However, during World War II, when the intelligence community was still an all-male domain, several women proved that the world of spies was not a masculine urban legend and that women could also play a vital role in wartime spying. According to Suyin Haynes, in this era, women were thought to be more inconspicuous as spies and capitalized on this perception during the war, carrying out tasks and missions that men were unable to do. In the field, women could go unnoticed as couriers delivering vital messages, with one SOE dispatch from Holland noting that in 1944, women were rarely stopped and searched at checkpoints.
Historically, charm and sex were often the only kinds of ammunition given to female spies. According to Liza Mundy of The Atlantic, “in a memo, tackling the subject of sex and using women as agents, Maxwell Knight, an officer in MI5, Britain’s domestic counterintelligence agency, asserted that one thing women spies could do was seduce men to extract information. Not just any woman could manage this, he cautioned—only one who was not “markedly oversexed or undersexed.” Like the proverbial porridge, a female agent must be neither too hot nor too cold. If the lady is “undersexed,” she will lack the charisma needed to woo her target. But if she “suffers from an overdose of Sex,” as he put it, her boss will find her “terrifying.” Agent Sonya was a female spy whose work as a Russian agent was clouded by such tired cliches. ‘Agent Sonya’, wrote Chapman Pincher, had ‘no doubt, obliged her comrades with some easy sex.’ The novelist Michael Hartland assumed she was lured into Soviet intelligence by her lover, Richard Sorge. With so little known about ‘Agent Sonya’, such portraits carried weight.”
However, two years later, Agent Sonya, whose real name was Ursula Kuczynski, published her memoir Sonya’s Report. During her interviews, she expressed her bemusement by such claims, telling Julie Wheelwright that she was heavily pregnant when she first met Sorge and far more concerned with being exposed as a Soviet agent than with affairs of the heart. Ursula got her recruitment through Sorge’s lover, the American writer Agnes Smedley. Ursula Kuczynski, also known as Ruth Werner, Ursula Beurton and Ursula Hamburger, was born in Schöneberg, Prussia, German Empire on 15 May 1907. She was a German Communist activist who spied for the Soviet Union in the 1930s and 1940s, most famously as the handler of nuclear scientist Klaus Fuchs. Ursula was privileged by birth. Her family members were distinguished Jewish academics. During her young adult years, Ursula became sympathetic towards the disabled veterans of the Great War who lived and begged in the streets. What she saw fuelled her idealism to create an egalitarian society. At the age of 16, after being beaten by a truncheon in a demonstration, Ursula joined the Communist Party. She attended a librarianship academy and then took a job at Ullstein Verlag, a large Berlin publishing house that she lost in 1928 after participating in a May-Day Demonstration. Between December 1928 and August 1929, Ursula worked in a New York book shop before returning to Berlin and marrying her first husband, Rudolf Hamburger, an architect and fellow member of the Communist Party.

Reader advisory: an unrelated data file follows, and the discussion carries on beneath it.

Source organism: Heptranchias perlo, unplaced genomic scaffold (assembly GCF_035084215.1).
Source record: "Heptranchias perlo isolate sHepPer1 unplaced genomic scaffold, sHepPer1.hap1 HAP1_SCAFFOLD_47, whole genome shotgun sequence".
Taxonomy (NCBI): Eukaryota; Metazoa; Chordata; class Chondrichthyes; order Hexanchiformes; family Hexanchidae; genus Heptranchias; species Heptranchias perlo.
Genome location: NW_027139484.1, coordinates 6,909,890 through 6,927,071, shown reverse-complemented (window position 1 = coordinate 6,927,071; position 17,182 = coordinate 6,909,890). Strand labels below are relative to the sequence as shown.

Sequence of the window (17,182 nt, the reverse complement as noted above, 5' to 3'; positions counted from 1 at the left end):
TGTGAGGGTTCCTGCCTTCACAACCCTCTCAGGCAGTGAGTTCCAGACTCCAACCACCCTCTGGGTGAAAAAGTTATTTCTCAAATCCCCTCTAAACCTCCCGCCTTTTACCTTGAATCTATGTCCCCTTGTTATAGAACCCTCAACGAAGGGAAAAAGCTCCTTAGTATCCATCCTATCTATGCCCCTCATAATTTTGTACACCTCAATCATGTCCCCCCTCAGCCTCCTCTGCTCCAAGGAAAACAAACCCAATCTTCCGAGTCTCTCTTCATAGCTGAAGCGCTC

In July 1930, Ursula moved to Shanghai with her architect husband, Rudi Hamburger. In China, she hid in plain sight and for most of the time, without her husband’s knowledge, she used her social contacts in the European social scene of Shanghai to gather information on all sorts of subjects vital for the worldwide anti-fascist movement to know. It was during this time that she met American novelist and reporter; Agnes Smedley. Agnes encouraged her to formalize her relationship with the Soviets and become a spy in the Red Army’s intelligence service. She had close relationships with leading members of the outlawed Communist Party of China in the city, using her outwardly bourgeois cover to provide shelter and aid. In Autumn 1931, after giving birth to her first son in February of the same year, she was sent to Moscow. She had to send her son Michael to live with her husband’s parents so she could undertake a seven-month training session before returning to China. It was also during this period that she mastered various practical aspects of spy-craft. Among these skills were was radio operation which was much prized in the world of espionage.
Her life after a stint in Switzerland became even more compelling. She divorced her husband and married Len Beurton, who was also working for the Soviet GRU. The divorce came after she had several affairs during the first marriage, with one producing a daughter born in April 1936. Through her marriage to Beurton, Ursula Kuczynski, AKA Agent Sonya became known as Ursula Beurton and automatically acquired a British passport. She relocated from Switzerland to England with her new husband where she had her third child, in the summer of 1943. The family became so integrated into the village community. Ursula perfectly masqueraded as a sedate Cotswold village wife and mother. The English countryside was a place of perceived normality for the couple throughout the 40s, where residents of the charming village thought of her as a family woman who loved baking and raising her three children. The stereotype of a sexy vixen, a burden that followed female spies, was far removed from her quiet existence in the village.
Ultimately, Ursula returned to Berlin, where she died in 2000, at 93 years old. Ursula Kuczynski’s work span many years and continents, her actions and politics, causing a lot of debate and criticism. Despite her involvement with Stalin and the Soviet Union, historians and critics unwillingly respect Ursula for her bravery, skills and intelligence.